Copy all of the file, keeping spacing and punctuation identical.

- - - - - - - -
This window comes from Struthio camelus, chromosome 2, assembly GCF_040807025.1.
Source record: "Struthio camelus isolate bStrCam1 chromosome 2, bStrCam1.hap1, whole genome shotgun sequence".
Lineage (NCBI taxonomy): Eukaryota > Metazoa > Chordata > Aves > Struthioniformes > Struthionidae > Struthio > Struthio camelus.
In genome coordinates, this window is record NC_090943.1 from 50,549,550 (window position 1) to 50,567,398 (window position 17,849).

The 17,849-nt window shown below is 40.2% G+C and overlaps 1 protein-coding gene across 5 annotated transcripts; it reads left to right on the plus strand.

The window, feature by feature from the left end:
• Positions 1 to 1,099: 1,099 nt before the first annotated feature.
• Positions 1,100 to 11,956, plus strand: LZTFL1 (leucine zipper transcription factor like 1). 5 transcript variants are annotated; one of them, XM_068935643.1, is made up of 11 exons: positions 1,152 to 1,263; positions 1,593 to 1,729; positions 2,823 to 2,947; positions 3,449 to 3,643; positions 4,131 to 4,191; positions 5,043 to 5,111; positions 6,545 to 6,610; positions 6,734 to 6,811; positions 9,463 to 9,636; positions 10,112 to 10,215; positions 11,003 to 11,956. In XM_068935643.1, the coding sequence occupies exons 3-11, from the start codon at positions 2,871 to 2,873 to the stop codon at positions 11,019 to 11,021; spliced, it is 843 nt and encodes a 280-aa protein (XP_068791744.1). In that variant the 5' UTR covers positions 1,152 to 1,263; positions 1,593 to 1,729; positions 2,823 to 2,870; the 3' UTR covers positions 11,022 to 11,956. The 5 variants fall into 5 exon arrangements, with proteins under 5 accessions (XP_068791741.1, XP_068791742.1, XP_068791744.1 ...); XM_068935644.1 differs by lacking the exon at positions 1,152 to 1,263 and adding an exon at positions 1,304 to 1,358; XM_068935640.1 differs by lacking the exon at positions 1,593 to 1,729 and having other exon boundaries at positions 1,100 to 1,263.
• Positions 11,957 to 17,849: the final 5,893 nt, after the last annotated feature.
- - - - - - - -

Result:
This window comes from Struthio camelus, chromosome 2, assembly GCF_040807025.1.
Source record: "Struthio camelus isolate bStrCam1 chromosome 2, bStrCam1.hap1, whole genome shotgun sequence".
Lineage (NCBI taxonomy): Eukaryota > Metazoa > Chordata > Aves > Struthioniformes > Struthionidae > Struthio > Struthio camelus.
In genome coordinates, this window is record NC_090943.1 from 50,549,550 (window position 1) to 50,567,398 (window position 17,849).

The 17,849-nt window shown below is 40.2% G+C and overlaps 1 protein-coding gene across 5 annotated transcripts; it reads left to right on the plus strand.

The window, feature by feature from the left end:
• Positions 1 to 1,099: 1,099 nt before the first annotated feature.
• Positions 1,100 to 11,956, plus strand: LZTFL1 (leucine zipper transcription factor like 1). 5 transcript variants are annotated; one of them, XM_068935643.1, is made up of 11 exons: positions 1,152 to 1,263; positions 1,593 to 1,729; positions 2,823 to 2,947; positions 3,449 to 3,643; positions 4,131 to 4,191; positions 5,043 to 5,111; positions 6,545 to 6,610; positions 6,734 to 6,811; positions 9,463 to 9,636; positions 10,112 to 10,215; positions 11,003 to 11,956. In XM_068935643.1, the coding sequence occupies exons 3-11, from the start codon at positions 2,871 to 2,873 to the stop codon at positions 11,019 to 11,021; spliced, it is 843 nt and encodes a 280-aa protein (XP_068791744.1). In that variant the 5' UTR covers positions 1,152 to 1,263; positions 1,593 to 1,729; positions 2,823 to 2,870; the 3' UTR covers positions 11,022 to 11,956. The 5 variants fall into 5 exon arrangements, with proteins under 5 accessions (XP_068791741.1, XP_068791742.1, XP_068791744.1 ...); XM_068935644.1 differs by lacking the exon at positions 1,152 to 1,263 and adding an exon at positions 1,304 to 1,358; XM_068935640.1 differs by lacking the exon at positions 1,593 to 1,729 and having other exon boundaries at positions 1,100 to 1,263.
• Positions 11,957 to 17,849: the final 5,893 nt, after the last annotated feature.